“2. On May 20, 1966, the Governor appointed Defendant as Clerk of the Supreme Court for the term ending May 1, 1971, and requested the advice and consent of the Senate, which was given on the same day.
“3. On May 25, 1966, Defendant, in accordance with 8-4-7 of the General Laws of 1956, filed his bond with the General Treasurer in the amount of $3,000.00, the amount fixed by that officer. Previous to the filing, the bond was approved as to form by the Attorney General.
“4. A certificate of the filing, issued by the General Treasurer, was presented to the Secretary of State who issued Defendant his commission as Clerk of the Supreme Court pursuant to Section 42-8-5 of the General Laws of 1956.
“5. The oath of office was administered to Defendant by the Governor.
“6. Each party, the Plaintiff and the Defendant, has fulfilled all the formal statutory requirements imposed as a prerequisite to undertaking the office of Clerk of the Supreme Court.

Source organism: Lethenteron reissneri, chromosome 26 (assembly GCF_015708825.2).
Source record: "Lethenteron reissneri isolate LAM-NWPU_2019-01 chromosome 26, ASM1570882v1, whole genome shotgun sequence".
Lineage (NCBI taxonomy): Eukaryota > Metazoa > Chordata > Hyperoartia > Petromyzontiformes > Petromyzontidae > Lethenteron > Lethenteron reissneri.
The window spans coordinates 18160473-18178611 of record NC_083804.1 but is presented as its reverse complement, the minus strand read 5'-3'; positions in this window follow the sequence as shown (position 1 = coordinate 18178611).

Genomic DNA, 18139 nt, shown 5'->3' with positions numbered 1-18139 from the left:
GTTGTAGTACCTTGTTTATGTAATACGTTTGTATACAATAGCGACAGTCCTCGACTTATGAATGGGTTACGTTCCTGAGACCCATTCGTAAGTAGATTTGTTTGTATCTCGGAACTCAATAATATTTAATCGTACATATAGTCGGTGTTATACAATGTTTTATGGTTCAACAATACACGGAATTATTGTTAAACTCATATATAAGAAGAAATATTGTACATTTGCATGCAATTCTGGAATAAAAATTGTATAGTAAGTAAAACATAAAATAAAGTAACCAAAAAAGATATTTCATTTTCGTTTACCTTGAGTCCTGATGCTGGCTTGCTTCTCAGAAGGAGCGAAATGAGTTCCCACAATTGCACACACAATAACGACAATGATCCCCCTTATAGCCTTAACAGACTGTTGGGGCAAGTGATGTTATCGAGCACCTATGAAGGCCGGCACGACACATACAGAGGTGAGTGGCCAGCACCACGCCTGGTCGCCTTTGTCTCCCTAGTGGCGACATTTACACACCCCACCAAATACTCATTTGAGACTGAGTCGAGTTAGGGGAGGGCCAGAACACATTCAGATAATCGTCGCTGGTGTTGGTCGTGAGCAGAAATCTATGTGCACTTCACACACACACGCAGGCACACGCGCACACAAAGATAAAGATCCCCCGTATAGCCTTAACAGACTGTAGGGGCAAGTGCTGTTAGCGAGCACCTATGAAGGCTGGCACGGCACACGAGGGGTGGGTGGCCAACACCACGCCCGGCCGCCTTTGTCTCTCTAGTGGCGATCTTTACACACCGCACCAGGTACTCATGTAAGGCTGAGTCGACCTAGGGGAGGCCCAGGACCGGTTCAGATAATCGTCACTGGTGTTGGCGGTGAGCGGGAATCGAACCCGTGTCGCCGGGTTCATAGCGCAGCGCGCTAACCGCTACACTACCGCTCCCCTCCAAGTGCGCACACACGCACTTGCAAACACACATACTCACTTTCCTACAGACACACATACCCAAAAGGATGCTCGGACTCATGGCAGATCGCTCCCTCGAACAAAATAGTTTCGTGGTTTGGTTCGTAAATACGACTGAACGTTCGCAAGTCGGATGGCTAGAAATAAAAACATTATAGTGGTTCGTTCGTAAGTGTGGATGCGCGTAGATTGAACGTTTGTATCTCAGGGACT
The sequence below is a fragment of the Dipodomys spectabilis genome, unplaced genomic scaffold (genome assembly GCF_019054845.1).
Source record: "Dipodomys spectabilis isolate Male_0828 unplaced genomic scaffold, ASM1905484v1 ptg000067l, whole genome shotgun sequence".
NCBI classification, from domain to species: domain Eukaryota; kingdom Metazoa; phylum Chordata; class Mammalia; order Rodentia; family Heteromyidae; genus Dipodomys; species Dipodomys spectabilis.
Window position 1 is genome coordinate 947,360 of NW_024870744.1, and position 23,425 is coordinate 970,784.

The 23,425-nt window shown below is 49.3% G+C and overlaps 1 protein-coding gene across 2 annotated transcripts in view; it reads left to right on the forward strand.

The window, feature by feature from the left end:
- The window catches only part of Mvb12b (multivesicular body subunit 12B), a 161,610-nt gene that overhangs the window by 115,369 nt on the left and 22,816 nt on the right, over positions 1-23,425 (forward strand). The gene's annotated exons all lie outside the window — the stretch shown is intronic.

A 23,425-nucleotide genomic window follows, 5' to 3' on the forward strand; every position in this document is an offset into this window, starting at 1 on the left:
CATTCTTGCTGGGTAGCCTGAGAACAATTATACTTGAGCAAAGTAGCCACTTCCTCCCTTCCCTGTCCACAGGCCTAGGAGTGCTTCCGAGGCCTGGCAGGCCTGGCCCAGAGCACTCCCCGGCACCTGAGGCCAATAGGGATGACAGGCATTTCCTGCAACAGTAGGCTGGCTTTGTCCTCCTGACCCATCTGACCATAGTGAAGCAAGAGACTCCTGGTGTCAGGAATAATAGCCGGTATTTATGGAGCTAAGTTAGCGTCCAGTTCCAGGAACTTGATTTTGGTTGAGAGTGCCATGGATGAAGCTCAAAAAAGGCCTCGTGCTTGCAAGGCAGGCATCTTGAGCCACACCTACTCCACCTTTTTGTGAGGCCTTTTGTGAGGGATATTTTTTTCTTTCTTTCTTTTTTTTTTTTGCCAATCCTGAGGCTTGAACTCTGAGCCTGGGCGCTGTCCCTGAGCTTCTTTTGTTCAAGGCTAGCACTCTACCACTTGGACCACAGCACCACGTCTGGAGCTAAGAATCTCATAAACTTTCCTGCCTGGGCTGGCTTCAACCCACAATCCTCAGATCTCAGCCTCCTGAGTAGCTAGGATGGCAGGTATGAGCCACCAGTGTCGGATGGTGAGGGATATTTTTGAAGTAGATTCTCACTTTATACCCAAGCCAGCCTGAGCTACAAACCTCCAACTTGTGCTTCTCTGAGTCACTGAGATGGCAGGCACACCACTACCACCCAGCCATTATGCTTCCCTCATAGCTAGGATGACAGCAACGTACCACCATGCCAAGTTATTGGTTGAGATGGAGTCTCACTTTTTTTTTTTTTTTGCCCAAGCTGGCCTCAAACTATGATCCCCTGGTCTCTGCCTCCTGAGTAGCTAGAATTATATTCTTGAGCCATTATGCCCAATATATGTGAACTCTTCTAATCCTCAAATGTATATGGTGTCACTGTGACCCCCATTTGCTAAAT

“7. At the time of the appointment, up to the present time, the Defendant is a duly elected Senator from the Town of Smithfield. He has not relinquished his office and no successor has been elected and qualified.
“8. Defendant is ready, willing and able to undertake the duties of the Clerk of the Supreme Court.
“9. The Plaintiff has in excess of 25 years of service credit in the retirement system of the State of Rhode Island and is presently under 60 years of age. He has been a member of the legislature and Clerk of the Supreme Court for in excess of 25 years. He is still a

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resident of Rhode Island. The Plaintiff has received no notification, oral or written, of his discharge or removal by an appointing authority.
“10. The Plaintiff is ready, willing and able to continue the duties of Clerk of the Supreme Court.